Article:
Before we answer these questions let us look at, what inflation actual is?
Inflation is a measure of the cost of living: the rate at which the price of goods (such as food) and services (such as train tickets) increase over time.
High inflation: means you cannot buy as much with the money that you have. If wages do not rise in line with inflation, then living standards fall.
Interest rates (rates for credit/loans) are used by central governments to stop inflation rising to high. The Bank of England sets a target of 2% to keep inflation low and stable.
Low inflation: this is where prices are rising slowly (still rising). This tends to be good for consumers because prices are not rising faster than wages.
However, if inflation is too low people might be put off spending which can be bad for companies and cause people to lose their jobs and inevitability lead to an economic downturn.
How is inflation currently measured?
Inflation is measured using a shopping basket. Well, not literally.
Every month, the Office for National Statistics (ONS) looks at around 180,000 prices of around 700 items that it puts into its ‘shopping basket’ of goods.
The average price is compared with last year’s figures to work out the Consumer Prices Index (CPI) measure of inflation that we use as a target.
The current inflation rate is 2.5% in June 2021, meaning prices (on average) are 2.5% higher than they were a year ago.
A ‘shopping basket’ of goods is used to measure the inflation figure each month
Why is inflation going up?
The CPI measure of inflation tripled between March and May 2021, rising from 0.7% to 2.1%, with price rises happening in:
- transport – petrol and diesel, up 17.9% over the past year
- clothing – up 2.3% in May
The rise in inflation has investors troubled. Higher inflation could mean higher interest rates, explains Sarah Coles of Hargreaves Lansdown, which “could make life harder for every business and household that has been borrowing its way through the crisis”.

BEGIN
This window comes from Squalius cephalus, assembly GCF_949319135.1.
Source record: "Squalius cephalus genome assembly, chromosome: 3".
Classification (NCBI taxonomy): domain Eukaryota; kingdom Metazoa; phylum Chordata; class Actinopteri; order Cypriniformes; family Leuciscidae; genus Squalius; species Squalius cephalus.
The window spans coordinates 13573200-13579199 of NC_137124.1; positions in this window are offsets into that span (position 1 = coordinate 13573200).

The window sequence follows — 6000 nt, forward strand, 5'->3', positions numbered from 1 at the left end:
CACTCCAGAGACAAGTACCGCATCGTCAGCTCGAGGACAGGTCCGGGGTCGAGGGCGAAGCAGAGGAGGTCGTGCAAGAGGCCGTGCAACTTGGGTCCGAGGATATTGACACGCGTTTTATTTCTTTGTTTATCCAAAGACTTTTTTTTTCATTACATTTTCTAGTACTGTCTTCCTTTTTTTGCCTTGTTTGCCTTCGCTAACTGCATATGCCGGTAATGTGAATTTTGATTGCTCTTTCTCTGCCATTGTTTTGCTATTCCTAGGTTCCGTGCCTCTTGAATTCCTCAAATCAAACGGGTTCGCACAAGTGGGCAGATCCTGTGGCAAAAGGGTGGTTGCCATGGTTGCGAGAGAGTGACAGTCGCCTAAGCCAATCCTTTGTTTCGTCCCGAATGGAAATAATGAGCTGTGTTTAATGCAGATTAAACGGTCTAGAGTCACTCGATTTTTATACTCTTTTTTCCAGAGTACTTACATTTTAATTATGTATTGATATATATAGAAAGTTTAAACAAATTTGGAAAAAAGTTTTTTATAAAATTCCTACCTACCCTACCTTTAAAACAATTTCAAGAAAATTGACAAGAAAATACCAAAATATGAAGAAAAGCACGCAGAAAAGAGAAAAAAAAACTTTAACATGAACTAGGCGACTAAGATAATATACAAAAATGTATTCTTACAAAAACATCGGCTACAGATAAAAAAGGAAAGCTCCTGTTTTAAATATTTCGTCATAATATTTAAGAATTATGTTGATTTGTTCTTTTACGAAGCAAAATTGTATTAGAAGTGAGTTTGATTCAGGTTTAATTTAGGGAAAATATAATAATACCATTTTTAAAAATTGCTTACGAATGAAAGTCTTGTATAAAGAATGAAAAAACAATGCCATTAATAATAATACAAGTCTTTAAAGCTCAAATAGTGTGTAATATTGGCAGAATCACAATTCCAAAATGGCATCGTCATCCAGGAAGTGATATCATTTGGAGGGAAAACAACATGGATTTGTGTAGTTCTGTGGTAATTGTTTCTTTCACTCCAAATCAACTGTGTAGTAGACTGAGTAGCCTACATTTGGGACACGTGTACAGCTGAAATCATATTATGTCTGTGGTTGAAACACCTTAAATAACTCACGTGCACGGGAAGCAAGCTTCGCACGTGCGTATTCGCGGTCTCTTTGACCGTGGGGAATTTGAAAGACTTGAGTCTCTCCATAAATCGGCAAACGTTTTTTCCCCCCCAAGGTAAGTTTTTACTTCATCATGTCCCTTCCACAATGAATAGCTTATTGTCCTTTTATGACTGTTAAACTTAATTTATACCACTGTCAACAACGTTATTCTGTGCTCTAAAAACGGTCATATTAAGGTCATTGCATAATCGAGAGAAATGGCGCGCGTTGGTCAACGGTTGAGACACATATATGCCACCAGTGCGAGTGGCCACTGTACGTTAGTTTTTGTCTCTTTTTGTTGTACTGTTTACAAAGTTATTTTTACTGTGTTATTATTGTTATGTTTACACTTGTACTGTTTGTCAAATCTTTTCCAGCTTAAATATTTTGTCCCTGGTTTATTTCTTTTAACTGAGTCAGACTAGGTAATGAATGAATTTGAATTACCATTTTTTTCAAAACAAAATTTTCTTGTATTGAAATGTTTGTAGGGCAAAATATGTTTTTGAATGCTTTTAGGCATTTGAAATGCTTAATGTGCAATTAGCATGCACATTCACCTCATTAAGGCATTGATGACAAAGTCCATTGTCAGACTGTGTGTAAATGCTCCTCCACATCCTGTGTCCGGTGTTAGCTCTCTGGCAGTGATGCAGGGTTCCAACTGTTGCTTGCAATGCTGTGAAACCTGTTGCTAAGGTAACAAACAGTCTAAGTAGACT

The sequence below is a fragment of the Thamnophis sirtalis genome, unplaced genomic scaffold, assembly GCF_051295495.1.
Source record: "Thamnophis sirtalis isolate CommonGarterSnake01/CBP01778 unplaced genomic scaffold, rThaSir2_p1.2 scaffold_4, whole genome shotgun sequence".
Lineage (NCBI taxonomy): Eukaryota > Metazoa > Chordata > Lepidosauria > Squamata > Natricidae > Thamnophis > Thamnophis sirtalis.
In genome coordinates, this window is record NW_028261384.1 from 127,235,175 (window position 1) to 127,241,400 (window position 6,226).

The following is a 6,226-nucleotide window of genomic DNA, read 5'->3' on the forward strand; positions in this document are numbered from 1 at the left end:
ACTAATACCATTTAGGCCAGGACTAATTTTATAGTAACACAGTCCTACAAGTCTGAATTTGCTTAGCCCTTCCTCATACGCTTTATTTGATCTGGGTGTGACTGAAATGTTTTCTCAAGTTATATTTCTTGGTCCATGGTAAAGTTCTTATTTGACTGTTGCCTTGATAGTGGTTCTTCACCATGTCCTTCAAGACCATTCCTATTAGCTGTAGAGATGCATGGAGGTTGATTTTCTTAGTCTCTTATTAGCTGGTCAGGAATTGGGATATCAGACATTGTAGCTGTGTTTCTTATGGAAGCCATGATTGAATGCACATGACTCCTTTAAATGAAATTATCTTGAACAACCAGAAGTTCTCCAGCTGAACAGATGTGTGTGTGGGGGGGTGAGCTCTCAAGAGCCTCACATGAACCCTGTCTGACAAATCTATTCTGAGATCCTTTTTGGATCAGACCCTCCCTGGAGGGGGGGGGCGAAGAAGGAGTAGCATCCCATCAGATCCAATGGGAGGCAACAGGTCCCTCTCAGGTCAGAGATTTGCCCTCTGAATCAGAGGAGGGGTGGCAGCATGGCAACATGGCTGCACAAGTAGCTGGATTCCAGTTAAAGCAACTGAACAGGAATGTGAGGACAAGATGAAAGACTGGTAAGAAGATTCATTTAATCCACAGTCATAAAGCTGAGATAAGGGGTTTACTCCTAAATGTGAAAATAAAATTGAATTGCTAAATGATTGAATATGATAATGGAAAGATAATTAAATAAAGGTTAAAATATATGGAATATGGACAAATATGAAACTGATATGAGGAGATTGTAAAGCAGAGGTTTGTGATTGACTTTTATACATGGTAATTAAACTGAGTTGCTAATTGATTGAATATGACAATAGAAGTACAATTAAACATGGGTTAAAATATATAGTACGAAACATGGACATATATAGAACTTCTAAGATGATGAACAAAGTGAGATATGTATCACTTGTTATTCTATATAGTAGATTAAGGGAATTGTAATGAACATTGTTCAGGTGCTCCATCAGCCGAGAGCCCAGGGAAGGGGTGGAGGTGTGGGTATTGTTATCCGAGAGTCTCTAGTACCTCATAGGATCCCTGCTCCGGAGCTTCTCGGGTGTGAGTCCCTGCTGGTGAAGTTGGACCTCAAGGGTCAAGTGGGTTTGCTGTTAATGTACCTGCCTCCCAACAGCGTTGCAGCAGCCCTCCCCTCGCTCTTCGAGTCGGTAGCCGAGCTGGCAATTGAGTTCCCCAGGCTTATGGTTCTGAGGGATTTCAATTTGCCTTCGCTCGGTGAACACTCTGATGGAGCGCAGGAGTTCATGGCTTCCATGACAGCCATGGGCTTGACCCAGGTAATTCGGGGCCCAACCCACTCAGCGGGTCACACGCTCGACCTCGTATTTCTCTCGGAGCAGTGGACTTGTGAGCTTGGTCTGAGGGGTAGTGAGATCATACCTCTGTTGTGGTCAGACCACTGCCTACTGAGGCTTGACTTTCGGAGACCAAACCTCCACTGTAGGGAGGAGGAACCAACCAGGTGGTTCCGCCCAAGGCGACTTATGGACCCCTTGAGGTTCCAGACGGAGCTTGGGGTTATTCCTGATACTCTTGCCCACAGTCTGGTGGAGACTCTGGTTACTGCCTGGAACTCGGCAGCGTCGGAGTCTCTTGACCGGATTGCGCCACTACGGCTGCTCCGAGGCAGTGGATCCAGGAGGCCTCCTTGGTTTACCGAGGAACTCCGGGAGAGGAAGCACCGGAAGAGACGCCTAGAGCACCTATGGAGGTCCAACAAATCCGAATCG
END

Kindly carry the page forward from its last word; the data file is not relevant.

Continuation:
“At current levels, inflation is nothing to fret about, but there is rising concern that the fiscal and monetary response to the pandemic has sown the seeds of an inflationary scare further down the road.
Laith Khalaf, financial analyst at AJ Bell
How does rising inflation affect savers?
Rising inflation is bad news for savers. The rates paid on standard savings accounts are unlikely to beat the price of inflation, meaning the value of your pot is being eroded in real terms.
- If inflation is rising by 2%
- And the best paying easy-access savings account pays 0.5%
- This means that the value of your savings is being eroded faster than the money you are earning in interest
What does inflation mean for investors?
Most people think £1 is and will always be worth £1, unfortunately this is not actually true, yes that £1, will still be £1 but if after a year of inflation, what can you buy with that £1 will have decreased.
This reduction is known as a reduction on your “purchasing power” of that £1.
Its always important to think about your budget in retirement and too always factor inflation when you do this.
An income target of £25,000 today might be actually closer to £30,000 in todays terms when you get there..
In all our cashflow reports, for our clients we include a standard 2% inflation ratio to ensure that our clients income target today is met and factored in to ensure their lifestyle goals are met in their future life.
If you would like a report of your portfolio inflation adjusted, please do get in touch with one of our financial planners below
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